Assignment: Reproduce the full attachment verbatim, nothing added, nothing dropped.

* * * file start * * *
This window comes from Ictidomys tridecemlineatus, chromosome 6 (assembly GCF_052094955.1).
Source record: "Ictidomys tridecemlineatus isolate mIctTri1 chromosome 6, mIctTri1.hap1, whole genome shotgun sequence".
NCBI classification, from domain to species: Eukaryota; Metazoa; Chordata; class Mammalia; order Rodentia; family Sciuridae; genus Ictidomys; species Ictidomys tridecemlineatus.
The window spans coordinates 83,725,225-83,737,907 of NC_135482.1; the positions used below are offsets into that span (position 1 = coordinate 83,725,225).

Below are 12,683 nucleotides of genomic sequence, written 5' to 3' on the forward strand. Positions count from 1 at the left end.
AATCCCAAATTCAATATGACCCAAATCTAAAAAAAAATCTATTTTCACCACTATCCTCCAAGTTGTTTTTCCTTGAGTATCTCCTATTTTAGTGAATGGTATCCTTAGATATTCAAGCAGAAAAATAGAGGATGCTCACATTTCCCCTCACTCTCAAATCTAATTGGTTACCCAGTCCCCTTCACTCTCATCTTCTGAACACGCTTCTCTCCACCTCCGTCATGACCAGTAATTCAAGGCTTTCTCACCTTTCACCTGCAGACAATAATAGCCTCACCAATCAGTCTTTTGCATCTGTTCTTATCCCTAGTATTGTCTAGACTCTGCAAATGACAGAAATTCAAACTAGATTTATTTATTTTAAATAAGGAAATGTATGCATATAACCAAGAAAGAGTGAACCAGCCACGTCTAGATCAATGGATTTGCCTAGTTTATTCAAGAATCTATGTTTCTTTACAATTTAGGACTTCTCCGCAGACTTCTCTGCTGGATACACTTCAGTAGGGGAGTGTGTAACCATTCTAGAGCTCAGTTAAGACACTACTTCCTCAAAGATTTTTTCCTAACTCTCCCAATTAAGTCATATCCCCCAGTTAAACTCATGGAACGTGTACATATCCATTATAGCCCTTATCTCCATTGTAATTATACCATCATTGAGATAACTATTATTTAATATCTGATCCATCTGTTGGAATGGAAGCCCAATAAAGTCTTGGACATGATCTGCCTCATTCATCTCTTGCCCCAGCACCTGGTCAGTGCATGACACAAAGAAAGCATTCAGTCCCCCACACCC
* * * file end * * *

This window comes from Ictidomys tridecemlineatus, chromosome 6 (assembly GCF_052094955.1).
Source record: "Ictidomys tridecemlineatus isolate mIctTri1 chromosome 6, mIctTri1.hap1, whole genome shotgun sequence".
NCBI classification, from domain to species: Eukaryota; Metazoa; Chordata; class Mammalia; order Rodentia; family Sciuridae; genus Ictidomys; species Ictidomys tridecemlineatus.
The window spans coordinates 83,725,225-83,737,907 of NC_135482.1; the positions used below are offsets into that span (position 1 = coordinate 83,725,225).

Below are 12,683 nucleotides of genomic sequence, written 5' to 3' on the forward strand. Positions count from 1 at the left end.
AATCCCAAATTCAATATGACCCAAATCTAAAAAAAAATCTATTTTCACCACTATCCTCCAAGTTGTTTTTCCTTGAGTATCTCCTATTTTAGTGAATGGTATCCTTAGATATTCAAGCAGAAAAATAGAGGATGCTCACATTTCCCCTCACTCTCAAATCTAATTGGTTACCCAGTCCCCTTCACTCTCATCTTCTGAACACGCTTCTCTCCACCTCCGTCATGACCAGTAATTCAAGGCTTTCTCACCTTTCACCTGCAGACAATAATAGCCTCACCAATCAGTCTTTTGCATCTGTTCTTATCCCTAGTATTGTCTAGACTCTGCAAATGACAGAAATTCAAACTAGATTTATTTATTTTAAATAAGGAAATGTATGCATATAACCAAGAAAGAGTGAACCAGCCACGTCTAGATCAATGGATTTGCCTAGTTTATTCAAGAATCTATGTTTCTTTACAATTTAGGACTTCTCCGCAGACTTCTCTGCTGGATACACTTCAGTAGGGGAGTGTGTAACCATTCTAGAGCTCAGTTAAGACACTACTTCCTCAAAGATTTTTTCCTAACTCTCCCAATTAAGTCATATCCCCCAGTTAAACTCATGGAACGTGTACATATCCATTATAGCCCTTATCTCCATTGTAATTATACCATCATTGAGATAACTATTATTTAATATCTGATCCATCTGTTGGAATGGAAGCCCAATAAAGTCTTGGACATGATCTGCCTCATTCATCTCTTGCCCCAGCACCTGGTCAGTGCATGACACAAAGAAAGCATTCAGTCCCCCACACCC